"The Court today is correct in holding that the right asserted by Jane Roe is embraced within the personal liberty protected by the Due Process Clause of the Fourteenth Amendment. It is evident that the Texas abortion statute infringes that right directly. Indeed, it is difficult to imagine a more complete abridgment of a constitutional freedom than that worked by the inflexible criminal statute now in force in Texas. The question then becomes whether the state interests advanced to justify this abridgment can survive the 'particularly careful scrutiny' that the Fourteenth Amendment here requires. The asserted state interests are protection of the health and safety of the pregnant woman, and protection of the potential future human life within her. But such legislation is not before us, and I think the Court today has thoroughly demonstrated that these state interests cannot constitutionally support the broad abridgment of personal liberty worked by the existing Texas law. Accordingly, I join the Court's opinion holding that that law is invalid under the Due Process Clause of the Fourteenth Amendment."
On January twenty-second, 1973 Justice Harry Blackmun delivered the opinion of the Supreme Court regarding the Roe vs. Wade case. A pregnant single woman, "Jane Roe," brought a class action lawsuit challenging the constitutionality of the Texas criminal abortion laws, which proscribed procuring or attempting an abortion except on medical advice for the purpose of saving the mother's life. Norma McCorvey, the real name of the plaintiff, was young and divorced at the time, searching for a solution to her unplanned pregnancy. The plaintiff's assertion was that prohibiting abortion at any time before birth violated a woman's constitutional right to privacy. The Supreme Court later agreed with Mrs. McCorvey, justifying the legality of abortion under the fourteenth amendment. A person's right to privacy now extended to choosing an abortion. Although the Court avoided the issue of when life actually begins, abortion became legal under this landmark Supreme Court decision. The debate over the legality of abortion had taken place in America for several decades, and the final decision rendered by Roe vs. Wade resonated among all Americans, influencing society to date.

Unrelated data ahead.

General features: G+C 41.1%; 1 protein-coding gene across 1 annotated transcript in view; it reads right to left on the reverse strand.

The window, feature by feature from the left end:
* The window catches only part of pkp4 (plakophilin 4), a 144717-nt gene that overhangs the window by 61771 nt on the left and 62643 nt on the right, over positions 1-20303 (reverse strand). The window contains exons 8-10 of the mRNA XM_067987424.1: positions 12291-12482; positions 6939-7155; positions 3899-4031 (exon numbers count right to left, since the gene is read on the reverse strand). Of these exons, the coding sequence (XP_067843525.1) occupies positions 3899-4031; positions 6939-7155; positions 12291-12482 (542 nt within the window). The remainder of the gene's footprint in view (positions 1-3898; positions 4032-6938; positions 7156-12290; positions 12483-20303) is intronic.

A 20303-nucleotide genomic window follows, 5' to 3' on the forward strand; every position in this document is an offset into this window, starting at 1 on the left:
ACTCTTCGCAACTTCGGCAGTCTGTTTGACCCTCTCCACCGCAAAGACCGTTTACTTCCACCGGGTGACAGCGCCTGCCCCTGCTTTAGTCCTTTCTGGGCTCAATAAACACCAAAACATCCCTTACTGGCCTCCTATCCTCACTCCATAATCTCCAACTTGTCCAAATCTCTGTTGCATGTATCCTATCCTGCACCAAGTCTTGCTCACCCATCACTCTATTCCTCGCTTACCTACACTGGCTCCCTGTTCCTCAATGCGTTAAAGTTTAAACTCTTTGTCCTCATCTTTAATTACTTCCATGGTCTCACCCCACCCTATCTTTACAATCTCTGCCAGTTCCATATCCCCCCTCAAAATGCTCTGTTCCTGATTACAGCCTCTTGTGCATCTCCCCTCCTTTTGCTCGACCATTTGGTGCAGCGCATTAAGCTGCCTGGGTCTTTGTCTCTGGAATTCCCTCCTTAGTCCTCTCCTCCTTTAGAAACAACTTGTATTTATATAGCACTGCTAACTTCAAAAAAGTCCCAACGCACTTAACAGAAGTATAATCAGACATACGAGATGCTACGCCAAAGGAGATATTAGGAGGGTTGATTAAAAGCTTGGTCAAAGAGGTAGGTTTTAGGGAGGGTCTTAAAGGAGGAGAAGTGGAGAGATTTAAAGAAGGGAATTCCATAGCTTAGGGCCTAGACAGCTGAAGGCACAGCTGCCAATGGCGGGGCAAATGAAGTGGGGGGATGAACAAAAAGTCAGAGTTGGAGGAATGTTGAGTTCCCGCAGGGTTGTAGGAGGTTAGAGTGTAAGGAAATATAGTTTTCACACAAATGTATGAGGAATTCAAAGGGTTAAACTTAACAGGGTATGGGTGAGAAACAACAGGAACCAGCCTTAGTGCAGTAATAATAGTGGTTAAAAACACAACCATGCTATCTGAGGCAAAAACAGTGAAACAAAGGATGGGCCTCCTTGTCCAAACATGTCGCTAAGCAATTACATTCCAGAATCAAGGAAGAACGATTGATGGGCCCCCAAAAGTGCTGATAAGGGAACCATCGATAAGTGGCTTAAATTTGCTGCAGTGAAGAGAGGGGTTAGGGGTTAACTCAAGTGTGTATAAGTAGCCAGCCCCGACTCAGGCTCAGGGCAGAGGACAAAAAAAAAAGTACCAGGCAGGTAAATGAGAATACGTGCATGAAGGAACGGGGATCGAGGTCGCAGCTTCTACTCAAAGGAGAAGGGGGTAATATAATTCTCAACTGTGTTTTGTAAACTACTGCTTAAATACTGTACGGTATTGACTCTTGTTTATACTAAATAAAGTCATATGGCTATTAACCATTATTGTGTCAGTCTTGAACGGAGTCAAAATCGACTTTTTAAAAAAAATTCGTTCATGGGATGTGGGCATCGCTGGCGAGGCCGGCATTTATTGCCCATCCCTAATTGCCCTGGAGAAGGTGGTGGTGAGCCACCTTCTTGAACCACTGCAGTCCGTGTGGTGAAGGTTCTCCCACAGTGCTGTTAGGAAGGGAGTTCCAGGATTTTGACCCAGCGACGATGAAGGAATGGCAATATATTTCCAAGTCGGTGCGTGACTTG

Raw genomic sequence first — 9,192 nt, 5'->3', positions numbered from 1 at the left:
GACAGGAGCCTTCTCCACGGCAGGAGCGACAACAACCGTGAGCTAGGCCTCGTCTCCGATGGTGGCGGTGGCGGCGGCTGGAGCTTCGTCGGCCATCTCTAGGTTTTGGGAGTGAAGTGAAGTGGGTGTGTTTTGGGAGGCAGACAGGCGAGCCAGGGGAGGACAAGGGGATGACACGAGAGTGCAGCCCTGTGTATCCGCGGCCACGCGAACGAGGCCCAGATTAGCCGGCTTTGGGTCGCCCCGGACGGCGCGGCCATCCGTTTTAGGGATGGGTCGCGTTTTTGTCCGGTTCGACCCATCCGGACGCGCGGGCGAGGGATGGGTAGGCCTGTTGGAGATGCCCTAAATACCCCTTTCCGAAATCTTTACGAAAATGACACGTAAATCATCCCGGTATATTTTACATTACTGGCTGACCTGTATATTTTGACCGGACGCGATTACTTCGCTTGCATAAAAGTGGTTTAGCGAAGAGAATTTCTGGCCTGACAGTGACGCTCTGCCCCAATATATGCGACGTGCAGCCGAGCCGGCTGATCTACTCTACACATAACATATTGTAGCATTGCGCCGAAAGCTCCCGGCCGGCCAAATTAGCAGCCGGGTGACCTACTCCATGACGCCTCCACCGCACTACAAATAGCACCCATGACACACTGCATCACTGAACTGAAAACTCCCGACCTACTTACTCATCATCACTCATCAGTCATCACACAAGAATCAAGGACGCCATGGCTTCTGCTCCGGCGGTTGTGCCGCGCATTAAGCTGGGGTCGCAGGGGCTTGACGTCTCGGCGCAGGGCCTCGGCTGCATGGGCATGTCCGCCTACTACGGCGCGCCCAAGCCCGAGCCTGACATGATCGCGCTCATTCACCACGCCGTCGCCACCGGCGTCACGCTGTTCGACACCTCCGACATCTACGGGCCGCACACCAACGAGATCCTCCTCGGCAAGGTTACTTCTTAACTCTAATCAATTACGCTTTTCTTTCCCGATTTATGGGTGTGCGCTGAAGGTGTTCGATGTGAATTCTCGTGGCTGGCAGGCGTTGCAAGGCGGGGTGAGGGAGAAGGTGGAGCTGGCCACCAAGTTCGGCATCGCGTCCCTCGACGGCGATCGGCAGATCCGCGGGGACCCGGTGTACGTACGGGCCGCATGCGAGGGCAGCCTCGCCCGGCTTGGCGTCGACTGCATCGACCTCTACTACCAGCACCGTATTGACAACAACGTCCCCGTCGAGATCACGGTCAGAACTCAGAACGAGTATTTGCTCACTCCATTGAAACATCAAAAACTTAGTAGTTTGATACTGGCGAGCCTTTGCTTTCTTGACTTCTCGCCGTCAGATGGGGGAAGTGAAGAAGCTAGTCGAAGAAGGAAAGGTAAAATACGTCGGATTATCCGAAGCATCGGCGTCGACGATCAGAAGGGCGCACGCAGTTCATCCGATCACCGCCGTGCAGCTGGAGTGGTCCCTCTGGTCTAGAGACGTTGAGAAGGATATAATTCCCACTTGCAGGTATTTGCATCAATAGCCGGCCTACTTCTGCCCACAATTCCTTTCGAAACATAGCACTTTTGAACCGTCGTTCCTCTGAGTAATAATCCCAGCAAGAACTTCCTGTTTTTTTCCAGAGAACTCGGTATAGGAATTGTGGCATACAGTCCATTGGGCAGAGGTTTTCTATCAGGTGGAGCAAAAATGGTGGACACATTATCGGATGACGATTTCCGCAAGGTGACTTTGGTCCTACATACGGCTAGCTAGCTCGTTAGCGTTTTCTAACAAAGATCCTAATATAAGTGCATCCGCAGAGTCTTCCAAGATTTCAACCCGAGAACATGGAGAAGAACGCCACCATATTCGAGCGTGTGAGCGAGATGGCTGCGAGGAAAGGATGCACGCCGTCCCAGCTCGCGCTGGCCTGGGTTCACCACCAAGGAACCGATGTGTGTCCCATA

Norma McCorvey as of 1969 was working as a carnival sideshow barker when she discovered she was pregnant. She was unable to get an abortion in Texas due to the standing state laws that prevented abortions unless the mother's life was directly threatened, or in proven cases of rape or incest. Although many other states carried out abortions (legal and illegal), many times over it was considered a risky proposition at best and incredibly dangerous at worst, depending on the place. Two lawyers, Linda Coffee and Sarah Weddington, represented McCorvey (under the alias of "Jane Roe"), filed a suit in the U.S. District Court in Texas, with Dallas County D.A. Henry Wade named as defendant, under the grounds that Texas laws violated the Ninth Amendment. However, Justice William O. Douglas rejected that view; Douglas wrote that, "The Ninth Amendment obviously does not create federally enforceable rights." (according to Supreme Court case Doe v. Bolton ). The court also relied upon a concurring opinion by Justice Arthur Goldberg in the 1965 Supreme Court case of Griswold v. Connecticut, regarding a right to use contraceptives. Therefore, the "Does" had no legal standing to sue.
We must also remember that at the time, even speaking about abortion was considered a taboo, held as immoral in many circles. But yet at the time over 90% of unplanned pregnancies among teenagers resulted in an abortion. It was the American woman's dirty little secret, considered an evil solution by society at large (especially in more rural, religious areas) and at best, kept to hushed conversations, with many women afraid of ostracism and ridicule, as well as the guilt...